Alaska Earthquake Triggers Tsunami & Volcano Alerts

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The residents of Kodiak, Alaska, were abruptly awoken to the sounds of sirens late on Saturday night after an earthquake struck about 55 miles southwest of Sand Point, Alaska.

The 7.2-magnitude earthquake was soon followed by a tsunami warning from the National Weather Service, stating there was a risk of “significant inundation”. The alert was later downgraded and eventually canceled early Sunday.

Alaska Earthquake
Image Credit: USGS.

According to the Alaska Earthquake Centre, the event was felt across the Aleutian Islands, the Alaskan Peninsula, and Cook Inlet regions.

Earthquakes are relatively common around the Alaskan Peninsula and the Pacific Ocean, with a further two recorded after the initial event on Saturday night. Around three minutes after a 5.2-magnitude was recorded, a further 3.5-magnitude quake was registered.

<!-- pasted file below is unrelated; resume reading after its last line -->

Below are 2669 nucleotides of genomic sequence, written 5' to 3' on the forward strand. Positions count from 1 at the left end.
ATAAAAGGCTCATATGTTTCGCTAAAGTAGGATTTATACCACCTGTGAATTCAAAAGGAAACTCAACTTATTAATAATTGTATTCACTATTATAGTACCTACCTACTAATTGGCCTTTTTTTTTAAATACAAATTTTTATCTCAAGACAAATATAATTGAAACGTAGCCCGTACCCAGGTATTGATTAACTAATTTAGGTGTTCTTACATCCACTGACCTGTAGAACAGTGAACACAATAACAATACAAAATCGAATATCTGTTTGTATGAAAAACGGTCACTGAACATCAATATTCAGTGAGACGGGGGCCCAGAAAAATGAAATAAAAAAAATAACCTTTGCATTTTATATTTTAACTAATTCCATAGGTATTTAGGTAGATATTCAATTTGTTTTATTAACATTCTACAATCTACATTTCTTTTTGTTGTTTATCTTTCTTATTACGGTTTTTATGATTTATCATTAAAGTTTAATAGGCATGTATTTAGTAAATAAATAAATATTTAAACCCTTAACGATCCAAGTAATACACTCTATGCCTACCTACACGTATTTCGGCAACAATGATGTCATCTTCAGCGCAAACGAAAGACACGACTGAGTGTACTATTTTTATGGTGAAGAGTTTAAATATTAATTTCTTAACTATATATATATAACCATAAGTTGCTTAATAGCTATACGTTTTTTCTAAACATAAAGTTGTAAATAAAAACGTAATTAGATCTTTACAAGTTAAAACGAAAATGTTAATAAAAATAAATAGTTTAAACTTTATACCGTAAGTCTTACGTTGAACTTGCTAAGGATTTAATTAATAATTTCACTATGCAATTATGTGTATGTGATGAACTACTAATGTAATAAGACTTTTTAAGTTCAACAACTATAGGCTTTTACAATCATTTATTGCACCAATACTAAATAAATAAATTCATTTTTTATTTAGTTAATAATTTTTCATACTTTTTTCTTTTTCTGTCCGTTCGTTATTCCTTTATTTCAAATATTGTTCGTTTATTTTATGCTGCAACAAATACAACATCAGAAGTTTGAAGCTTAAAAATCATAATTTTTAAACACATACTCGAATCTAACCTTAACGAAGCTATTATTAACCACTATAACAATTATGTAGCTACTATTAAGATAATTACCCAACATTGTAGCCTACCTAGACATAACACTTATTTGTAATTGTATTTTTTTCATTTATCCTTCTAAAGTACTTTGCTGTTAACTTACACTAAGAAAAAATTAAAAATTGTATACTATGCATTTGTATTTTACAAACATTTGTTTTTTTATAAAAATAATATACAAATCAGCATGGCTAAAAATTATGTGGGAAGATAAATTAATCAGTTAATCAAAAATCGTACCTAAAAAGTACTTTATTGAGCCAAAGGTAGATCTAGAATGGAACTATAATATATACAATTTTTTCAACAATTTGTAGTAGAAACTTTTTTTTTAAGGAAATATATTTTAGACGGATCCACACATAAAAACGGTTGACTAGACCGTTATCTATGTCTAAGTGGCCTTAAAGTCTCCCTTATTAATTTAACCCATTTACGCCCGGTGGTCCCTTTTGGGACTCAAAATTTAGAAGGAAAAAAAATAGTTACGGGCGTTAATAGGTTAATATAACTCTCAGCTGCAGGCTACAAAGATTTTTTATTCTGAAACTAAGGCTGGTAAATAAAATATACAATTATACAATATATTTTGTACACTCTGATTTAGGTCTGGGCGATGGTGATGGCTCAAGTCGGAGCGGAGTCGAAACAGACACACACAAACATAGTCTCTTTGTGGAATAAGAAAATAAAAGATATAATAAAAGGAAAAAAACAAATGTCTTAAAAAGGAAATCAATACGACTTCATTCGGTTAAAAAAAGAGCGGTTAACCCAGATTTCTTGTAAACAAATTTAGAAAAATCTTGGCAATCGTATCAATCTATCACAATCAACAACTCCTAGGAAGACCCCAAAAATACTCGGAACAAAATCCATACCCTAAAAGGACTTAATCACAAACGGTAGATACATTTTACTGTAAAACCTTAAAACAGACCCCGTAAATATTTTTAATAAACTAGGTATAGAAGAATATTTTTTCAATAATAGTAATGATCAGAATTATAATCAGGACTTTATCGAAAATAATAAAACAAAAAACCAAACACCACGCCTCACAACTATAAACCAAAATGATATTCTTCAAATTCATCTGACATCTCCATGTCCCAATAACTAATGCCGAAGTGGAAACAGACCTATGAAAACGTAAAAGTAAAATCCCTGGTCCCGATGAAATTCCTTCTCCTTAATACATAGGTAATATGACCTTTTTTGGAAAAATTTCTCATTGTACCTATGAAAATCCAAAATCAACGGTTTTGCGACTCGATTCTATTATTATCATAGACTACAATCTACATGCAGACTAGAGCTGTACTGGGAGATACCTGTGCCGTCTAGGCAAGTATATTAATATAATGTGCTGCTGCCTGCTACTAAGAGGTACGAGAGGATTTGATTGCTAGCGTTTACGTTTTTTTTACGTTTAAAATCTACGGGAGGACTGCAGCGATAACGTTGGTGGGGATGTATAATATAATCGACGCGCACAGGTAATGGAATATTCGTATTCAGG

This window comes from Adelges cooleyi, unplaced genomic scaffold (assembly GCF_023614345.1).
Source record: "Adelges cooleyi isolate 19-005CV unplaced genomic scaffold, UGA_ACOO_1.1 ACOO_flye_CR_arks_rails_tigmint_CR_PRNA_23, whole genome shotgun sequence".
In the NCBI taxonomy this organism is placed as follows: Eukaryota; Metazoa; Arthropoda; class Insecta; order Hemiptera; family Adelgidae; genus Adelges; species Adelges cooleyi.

Although close in frequency, only earthquakes measured above a magnitude of four or five tend to cause damage, according to the USGS.

At the moment there is no tsunami threat for other areas in the US and Canada. However, the Alaska Volcano Observatory (AVO) observed the Shishaldin volcano produce plumes of ash early on Sunday.



According to AVO, “Due to the duration of this current activity and the extent of the distributing ash cloud, the Aviation Color Code is being raised to RED, and the Volcano Alert Level is being raised to WARNING for Shishaldin.”

Shishaldin is one of the most active volcanoes in the Aleutian volcanic arc. Although eruptions tend to be small, an event in 1999 spewed an ash column that reached 45,000 feet.


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